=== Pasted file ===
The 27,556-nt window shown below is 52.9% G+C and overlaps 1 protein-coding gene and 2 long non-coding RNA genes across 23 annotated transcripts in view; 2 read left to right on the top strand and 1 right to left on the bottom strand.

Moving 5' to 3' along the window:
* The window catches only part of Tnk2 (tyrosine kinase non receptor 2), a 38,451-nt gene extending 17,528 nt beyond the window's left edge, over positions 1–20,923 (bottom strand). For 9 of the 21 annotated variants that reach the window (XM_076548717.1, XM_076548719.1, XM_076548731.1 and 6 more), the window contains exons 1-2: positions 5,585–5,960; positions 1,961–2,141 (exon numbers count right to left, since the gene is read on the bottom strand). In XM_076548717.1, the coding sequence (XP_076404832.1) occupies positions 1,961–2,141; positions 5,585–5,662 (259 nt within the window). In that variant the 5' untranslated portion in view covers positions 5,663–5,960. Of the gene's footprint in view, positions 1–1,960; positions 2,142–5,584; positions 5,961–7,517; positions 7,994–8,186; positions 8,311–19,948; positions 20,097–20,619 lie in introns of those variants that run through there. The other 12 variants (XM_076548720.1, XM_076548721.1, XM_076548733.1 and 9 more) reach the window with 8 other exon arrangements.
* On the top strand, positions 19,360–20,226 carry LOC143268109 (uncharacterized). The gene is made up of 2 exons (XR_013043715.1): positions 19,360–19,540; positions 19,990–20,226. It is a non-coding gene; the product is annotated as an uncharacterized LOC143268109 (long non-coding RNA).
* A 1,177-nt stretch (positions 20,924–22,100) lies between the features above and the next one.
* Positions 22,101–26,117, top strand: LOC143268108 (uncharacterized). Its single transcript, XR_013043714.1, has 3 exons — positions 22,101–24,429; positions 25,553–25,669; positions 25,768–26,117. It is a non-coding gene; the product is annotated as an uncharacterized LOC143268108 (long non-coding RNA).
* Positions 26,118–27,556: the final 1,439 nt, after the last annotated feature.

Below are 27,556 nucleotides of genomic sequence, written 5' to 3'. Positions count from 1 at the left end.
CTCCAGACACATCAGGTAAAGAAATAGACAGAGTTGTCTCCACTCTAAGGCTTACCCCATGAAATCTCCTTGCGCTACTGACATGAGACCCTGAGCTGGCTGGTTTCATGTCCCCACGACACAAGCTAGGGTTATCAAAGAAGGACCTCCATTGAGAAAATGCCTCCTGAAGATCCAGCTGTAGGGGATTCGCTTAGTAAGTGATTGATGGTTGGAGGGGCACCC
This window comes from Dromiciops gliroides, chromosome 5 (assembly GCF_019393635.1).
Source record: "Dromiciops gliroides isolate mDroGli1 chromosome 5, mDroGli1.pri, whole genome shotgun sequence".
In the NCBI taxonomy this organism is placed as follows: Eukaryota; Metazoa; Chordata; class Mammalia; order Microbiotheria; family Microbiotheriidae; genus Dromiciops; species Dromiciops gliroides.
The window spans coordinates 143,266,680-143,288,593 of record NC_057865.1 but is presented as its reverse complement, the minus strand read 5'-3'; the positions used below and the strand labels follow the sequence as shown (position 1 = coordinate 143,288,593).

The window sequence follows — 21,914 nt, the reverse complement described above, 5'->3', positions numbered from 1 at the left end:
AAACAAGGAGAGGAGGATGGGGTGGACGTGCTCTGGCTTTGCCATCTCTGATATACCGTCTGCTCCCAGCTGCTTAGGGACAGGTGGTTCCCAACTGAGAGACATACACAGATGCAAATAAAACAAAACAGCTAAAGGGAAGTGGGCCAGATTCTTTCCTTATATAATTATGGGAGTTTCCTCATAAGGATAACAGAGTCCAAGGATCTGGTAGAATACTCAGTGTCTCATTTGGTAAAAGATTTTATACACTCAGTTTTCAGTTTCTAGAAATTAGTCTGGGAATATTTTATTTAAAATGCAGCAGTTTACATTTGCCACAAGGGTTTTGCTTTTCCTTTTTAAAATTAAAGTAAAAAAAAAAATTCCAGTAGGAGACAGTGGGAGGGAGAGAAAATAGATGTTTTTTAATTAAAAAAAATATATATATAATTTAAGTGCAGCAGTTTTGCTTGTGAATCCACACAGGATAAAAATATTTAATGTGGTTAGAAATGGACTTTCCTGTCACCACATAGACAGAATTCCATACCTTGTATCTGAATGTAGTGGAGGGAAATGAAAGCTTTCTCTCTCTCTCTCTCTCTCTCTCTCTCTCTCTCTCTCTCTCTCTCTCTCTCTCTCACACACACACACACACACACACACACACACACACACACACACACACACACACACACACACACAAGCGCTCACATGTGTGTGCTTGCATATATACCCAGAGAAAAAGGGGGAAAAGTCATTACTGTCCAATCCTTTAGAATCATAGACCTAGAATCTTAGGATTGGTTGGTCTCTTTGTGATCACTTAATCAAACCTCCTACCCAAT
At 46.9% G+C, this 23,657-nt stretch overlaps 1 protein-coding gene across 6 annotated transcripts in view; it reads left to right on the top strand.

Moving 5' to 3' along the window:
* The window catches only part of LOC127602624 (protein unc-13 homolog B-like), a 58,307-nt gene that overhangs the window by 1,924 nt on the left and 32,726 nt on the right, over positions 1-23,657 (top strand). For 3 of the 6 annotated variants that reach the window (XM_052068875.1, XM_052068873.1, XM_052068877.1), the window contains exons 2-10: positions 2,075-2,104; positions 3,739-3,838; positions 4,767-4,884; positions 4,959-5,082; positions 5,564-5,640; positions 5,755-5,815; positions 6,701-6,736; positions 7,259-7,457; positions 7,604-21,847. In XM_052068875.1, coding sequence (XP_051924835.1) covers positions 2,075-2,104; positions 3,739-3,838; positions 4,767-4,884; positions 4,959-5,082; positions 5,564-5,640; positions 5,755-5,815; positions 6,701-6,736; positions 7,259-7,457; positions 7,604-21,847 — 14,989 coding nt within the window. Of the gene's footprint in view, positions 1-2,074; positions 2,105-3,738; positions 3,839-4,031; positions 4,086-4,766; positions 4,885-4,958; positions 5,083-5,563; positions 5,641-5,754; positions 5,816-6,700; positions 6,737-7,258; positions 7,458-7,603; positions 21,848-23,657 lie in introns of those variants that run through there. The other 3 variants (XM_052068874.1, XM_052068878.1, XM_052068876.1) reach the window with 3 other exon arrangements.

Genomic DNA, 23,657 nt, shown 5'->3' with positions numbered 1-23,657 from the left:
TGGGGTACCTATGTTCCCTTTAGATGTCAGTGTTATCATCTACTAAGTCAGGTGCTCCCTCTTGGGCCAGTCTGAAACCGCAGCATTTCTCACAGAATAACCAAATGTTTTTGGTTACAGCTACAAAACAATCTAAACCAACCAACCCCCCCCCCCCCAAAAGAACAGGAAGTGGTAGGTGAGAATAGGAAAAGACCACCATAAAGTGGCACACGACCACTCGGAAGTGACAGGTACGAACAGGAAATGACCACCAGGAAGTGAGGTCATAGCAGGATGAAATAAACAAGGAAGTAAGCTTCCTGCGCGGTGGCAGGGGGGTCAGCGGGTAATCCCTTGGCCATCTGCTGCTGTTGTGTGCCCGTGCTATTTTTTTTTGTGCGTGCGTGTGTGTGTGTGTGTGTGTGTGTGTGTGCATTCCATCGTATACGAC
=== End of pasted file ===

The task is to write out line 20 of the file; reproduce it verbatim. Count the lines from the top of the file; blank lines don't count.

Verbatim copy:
TGGGGTACCTATGTTCCCTTTAGATGTCAGTGTTATCATCTACTAAGTCAGGTGCTCCCTCTTGGGCCAGTCTGAAACCGCAGCATTTCTCACAGAATAACCAAATGTTTTTGGTTACAGCTACAAAACAATCTAAACCAACCAACCCCCCCCCCCCCAAAAGAACAGGAAGTGGTAGGTGAGAATAGGAAAAGACCACCATAAAGTGGCACACGACCACTCGGAAGTGACAGGTACGAACAGGAAATGACCACCAGGAAGTGAGGTCATAGCAGGATGAAATAAACAAGGAAGTAAGCTTCCTGCGCGGTGGCAGGGGGGTCAGCGGGTAATCCCTTGGCCATCTGCTGCTGTTGTGTGCCCGTGCTATTTTTTTTTGTGCGTGCGTGTGTGTGTGTGTGTGTGTGTGTGTGTGCATTCCATCGTATACGAC